08/08/2008 05:12 am ET Updated May 25, 2011

Not a Good Week for W

Martha's Vineyard, MA -- Watching the shenanigans in the nation's capital from the shores of Tashmoo Pond has been entertaining, if not exactly amusing, this week. First we got confirmation that the appointments process in the Justice Department has been severely politicized, with political hacks being put in key career positions. Then, as if to remind us of why this kind of political manipulation in the Department of Justice is so important, we had the indictment of Ted Stevens by career officials of exactly the sort that Attorney General Gonzalez was trying to replace with cronies. And today we learn that the list of cronies to be appointed came all the way from the White House.

Things haven't been much better over at the EPA. A federal judge in Florida, in a stinging rebuke to both the state and to the EPA, ruled that the Agency had turned a "blind eye" as Florida broke its own rules committing it to restore the ecosystem.

The Miccosukee Indians, who live in the Everglades, and Friends of the Everglades sued in 2004 over Florida's repeated delay in pollution cleanup deadlines.

District Court judge Allen Gold ruled that the environmentalists and the tribe "are correct." Gold wrote that "EPA has once again avoided its duty to protect the Everglades." Gold also ruled that the Florida legislature "violated its fundamental commitment and promise to protect the Everglades."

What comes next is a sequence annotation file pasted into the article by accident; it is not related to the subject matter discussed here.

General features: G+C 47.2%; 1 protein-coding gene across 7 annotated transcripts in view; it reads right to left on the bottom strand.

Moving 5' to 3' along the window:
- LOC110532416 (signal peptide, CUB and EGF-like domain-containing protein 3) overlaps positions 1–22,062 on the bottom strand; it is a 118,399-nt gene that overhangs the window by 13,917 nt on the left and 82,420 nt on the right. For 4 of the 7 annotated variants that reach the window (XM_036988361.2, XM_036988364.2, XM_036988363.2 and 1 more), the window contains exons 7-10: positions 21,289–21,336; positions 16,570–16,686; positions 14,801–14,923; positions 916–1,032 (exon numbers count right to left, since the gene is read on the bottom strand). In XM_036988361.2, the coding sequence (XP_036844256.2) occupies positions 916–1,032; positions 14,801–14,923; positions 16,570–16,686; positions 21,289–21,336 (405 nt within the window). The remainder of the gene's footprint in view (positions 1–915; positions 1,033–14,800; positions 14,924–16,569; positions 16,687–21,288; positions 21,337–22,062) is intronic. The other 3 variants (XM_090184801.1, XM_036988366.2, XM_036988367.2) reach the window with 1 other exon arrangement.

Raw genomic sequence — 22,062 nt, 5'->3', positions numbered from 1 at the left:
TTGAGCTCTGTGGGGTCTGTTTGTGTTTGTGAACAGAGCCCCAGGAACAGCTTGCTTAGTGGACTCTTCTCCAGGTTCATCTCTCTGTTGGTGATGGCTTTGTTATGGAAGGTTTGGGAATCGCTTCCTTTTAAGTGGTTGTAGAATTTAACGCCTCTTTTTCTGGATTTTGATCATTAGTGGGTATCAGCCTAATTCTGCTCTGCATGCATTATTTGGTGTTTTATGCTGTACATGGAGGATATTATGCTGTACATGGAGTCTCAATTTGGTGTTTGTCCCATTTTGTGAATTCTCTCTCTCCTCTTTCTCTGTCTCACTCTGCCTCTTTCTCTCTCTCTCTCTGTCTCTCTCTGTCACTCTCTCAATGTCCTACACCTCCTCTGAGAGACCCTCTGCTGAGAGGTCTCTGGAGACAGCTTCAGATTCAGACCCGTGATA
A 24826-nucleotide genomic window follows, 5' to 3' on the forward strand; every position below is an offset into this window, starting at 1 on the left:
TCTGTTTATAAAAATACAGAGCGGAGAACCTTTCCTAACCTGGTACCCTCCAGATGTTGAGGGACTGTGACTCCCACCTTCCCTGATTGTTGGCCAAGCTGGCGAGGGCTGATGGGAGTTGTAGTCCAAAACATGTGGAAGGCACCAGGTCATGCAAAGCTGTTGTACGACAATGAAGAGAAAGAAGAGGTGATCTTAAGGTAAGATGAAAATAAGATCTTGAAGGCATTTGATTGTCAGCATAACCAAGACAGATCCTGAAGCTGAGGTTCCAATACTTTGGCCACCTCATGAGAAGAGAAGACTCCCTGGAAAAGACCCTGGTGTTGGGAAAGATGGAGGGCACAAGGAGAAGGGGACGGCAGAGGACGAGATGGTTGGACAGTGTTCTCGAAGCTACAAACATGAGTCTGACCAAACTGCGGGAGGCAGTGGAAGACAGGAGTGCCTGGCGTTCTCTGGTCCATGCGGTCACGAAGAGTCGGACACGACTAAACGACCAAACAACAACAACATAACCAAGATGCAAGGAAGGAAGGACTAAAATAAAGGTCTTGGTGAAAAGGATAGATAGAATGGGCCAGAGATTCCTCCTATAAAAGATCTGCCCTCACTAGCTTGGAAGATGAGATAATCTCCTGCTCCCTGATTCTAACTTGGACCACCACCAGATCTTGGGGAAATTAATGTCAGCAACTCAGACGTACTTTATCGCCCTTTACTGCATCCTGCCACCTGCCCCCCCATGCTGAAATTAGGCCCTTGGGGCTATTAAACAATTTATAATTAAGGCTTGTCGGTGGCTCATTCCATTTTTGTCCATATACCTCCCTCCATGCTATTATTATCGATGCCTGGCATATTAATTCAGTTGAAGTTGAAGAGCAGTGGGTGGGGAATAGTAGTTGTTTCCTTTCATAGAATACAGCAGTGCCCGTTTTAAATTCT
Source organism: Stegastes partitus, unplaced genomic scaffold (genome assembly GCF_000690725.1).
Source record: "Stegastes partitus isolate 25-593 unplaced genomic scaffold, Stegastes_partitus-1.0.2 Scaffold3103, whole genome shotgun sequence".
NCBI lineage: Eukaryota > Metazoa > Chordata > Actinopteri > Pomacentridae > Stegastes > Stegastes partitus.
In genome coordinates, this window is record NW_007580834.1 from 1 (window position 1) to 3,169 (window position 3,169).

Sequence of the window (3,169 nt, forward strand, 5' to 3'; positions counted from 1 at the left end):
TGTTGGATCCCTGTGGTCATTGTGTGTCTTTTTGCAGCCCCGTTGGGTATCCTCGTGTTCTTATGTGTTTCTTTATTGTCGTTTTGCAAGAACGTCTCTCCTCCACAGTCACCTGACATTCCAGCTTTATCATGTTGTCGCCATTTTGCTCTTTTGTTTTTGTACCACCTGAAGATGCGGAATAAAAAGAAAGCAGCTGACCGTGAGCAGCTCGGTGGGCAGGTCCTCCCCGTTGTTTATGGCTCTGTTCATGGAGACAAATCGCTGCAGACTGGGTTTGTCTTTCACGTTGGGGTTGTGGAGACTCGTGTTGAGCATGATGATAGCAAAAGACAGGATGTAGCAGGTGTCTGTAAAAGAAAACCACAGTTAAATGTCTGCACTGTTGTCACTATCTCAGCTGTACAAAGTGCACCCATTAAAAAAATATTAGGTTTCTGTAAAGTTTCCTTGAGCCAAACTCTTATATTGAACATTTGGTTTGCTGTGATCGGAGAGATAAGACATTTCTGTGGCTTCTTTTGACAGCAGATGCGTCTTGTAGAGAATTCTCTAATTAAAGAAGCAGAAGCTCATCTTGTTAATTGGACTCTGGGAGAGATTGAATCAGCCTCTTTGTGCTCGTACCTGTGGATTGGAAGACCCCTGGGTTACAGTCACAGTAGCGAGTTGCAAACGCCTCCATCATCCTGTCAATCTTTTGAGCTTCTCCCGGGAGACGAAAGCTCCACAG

This was also the week that an internal EPA email instructing its enforcement officials not to talk to investigators, including EPA's own Inspector General, leaked out. "If you are contacted directly by the IG's office or GAO requesting information of any kind ... please do not respond to questions or make any statements," reads the e-mail sent by Robbi Farrell, the head of the Agency's Office of Enforcement and Compliance, A cynic might conclude that the Agency has something to hide. He might also wonder how effective such a missive will be, given how rapidly it leaked out. Isn't the attempt to restore the reign of terror to the ranks of the civil service a bit like trying to toughen discipline for prisoners of the Bastille -- after it was already stormed?

And, finally, this became the week when enough was enough for Congress. Four of the leading Senate overseers of the EPA -- California's Barbara Boxer, Rhode Island's Sheldon Whitehouse, Minnesota's Amy Klobuchar, and New Jersey's Frank Lautenberg finally joined the Sierra Club and Friends of the Earth in demanding that EPA Administrator Stephen Johnson resign, and that the Justice Department investigate him for lying under oath to Congress about the role of the White House in Johnson's decision not to permit California to implement its tougher clean air standards for cars.

The smoking gun of Johnson's obeisance to White House pressure came in the form of testimony from a former EPA official, Jason Burnett, to Congress -- which may explain Johnson's desperate attempts to keep his enforcement staff, who probably know best where the real skeletons are buried, away from the press and the Agency's independent Inspector General.

Of course, many of the Justice Department officials who will respond to the Senators' request for an investigation are the same politically tainted staff who were illegally shoehorned into career jobs under former Attorney General Gonzalez at the demand of President Bush.

So while the kettle is bubbling in the nation's capital, real justice seems several hundred days away.